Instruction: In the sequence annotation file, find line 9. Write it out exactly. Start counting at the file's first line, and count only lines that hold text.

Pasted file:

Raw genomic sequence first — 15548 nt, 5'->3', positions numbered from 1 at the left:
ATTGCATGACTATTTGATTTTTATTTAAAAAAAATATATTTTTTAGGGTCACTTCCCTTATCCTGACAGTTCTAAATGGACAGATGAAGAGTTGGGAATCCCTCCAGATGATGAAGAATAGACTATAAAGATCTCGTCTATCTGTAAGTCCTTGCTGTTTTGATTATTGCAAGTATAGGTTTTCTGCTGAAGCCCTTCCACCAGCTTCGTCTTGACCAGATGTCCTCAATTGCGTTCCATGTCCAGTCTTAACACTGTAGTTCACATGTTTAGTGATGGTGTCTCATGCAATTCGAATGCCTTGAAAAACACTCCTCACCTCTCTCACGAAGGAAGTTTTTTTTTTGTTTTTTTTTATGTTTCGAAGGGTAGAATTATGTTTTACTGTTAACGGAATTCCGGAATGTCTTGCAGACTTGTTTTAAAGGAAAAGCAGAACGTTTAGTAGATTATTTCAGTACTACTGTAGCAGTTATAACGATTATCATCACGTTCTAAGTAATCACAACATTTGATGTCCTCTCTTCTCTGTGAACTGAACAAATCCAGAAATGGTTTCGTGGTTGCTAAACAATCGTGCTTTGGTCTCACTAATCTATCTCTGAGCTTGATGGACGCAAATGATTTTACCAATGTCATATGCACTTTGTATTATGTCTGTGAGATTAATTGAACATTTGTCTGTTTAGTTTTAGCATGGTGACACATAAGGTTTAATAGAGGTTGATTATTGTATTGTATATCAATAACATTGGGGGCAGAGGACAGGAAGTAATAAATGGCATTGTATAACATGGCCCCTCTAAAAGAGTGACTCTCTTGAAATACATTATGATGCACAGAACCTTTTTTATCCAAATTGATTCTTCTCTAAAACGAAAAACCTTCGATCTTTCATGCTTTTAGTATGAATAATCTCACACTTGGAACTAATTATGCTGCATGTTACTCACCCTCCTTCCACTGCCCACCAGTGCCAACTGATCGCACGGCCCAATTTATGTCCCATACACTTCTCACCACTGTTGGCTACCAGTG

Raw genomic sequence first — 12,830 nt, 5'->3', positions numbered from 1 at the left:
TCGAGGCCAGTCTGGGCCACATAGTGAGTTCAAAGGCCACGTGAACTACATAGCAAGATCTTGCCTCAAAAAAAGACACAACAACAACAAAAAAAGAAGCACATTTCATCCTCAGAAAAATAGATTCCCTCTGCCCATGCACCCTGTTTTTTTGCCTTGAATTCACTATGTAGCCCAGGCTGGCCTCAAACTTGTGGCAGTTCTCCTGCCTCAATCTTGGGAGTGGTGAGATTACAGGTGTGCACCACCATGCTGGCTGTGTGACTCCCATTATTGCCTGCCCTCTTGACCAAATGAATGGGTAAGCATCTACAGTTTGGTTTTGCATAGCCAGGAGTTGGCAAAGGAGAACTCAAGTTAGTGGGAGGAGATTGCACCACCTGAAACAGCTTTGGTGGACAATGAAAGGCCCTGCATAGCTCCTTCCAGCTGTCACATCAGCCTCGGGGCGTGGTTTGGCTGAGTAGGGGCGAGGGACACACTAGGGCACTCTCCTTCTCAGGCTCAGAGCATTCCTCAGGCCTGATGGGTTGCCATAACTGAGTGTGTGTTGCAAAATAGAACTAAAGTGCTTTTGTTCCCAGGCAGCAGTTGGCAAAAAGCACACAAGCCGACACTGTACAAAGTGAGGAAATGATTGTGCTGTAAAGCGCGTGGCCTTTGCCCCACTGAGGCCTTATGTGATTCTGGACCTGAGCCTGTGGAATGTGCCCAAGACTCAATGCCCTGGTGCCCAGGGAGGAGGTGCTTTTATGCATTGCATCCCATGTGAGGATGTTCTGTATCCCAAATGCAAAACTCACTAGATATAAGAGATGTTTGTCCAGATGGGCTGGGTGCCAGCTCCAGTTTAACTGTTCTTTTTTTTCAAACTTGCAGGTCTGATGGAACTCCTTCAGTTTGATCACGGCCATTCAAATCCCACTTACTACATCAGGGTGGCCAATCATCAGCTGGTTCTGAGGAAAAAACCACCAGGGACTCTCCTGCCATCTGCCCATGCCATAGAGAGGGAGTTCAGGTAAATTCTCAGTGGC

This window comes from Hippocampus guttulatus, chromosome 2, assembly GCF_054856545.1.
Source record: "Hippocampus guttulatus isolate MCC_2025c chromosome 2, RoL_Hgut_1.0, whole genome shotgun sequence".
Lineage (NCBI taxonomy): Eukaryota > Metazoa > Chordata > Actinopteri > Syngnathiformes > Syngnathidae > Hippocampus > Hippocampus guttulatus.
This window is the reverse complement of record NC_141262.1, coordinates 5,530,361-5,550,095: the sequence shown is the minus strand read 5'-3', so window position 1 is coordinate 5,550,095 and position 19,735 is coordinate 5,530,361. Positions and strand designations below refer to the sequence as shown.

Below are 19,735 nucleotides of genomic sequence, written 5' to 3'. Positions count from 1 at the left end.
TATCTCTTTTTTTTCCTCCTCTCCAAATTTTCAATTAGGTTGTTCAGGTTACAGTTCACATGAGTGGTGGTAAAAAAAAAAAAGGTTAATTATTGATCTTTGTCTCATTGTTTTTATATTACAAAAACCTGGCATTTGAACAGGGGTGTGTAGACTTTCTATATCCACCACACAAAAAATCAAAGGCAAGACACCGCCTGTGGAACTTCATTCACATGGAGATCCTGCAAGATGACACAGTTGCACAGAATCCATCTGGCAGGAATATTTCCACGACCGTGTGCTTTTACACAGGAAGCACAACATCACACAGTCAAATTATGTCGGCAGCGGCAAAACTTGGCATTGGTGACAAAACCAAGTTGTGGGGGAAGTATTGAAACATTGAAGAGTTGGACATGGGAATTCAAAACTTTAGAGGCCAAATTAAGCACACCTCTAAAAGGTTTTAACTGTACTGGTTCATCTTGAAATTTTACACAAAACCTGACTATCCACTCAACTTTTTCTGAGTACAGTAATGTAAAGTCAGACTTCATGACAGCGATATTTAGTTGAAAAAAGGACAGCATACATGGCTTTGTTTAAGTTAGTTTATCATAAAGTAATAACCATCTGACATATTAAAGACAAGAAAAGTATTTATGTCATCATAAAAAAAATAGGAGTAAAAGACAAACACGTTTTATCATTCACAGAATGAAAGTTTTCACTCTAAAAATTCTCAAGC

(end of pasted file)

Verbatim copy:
Below are 19,735 nucleotides of genomic sequence, written 5' to 3'. Positions count from 1 at the left end.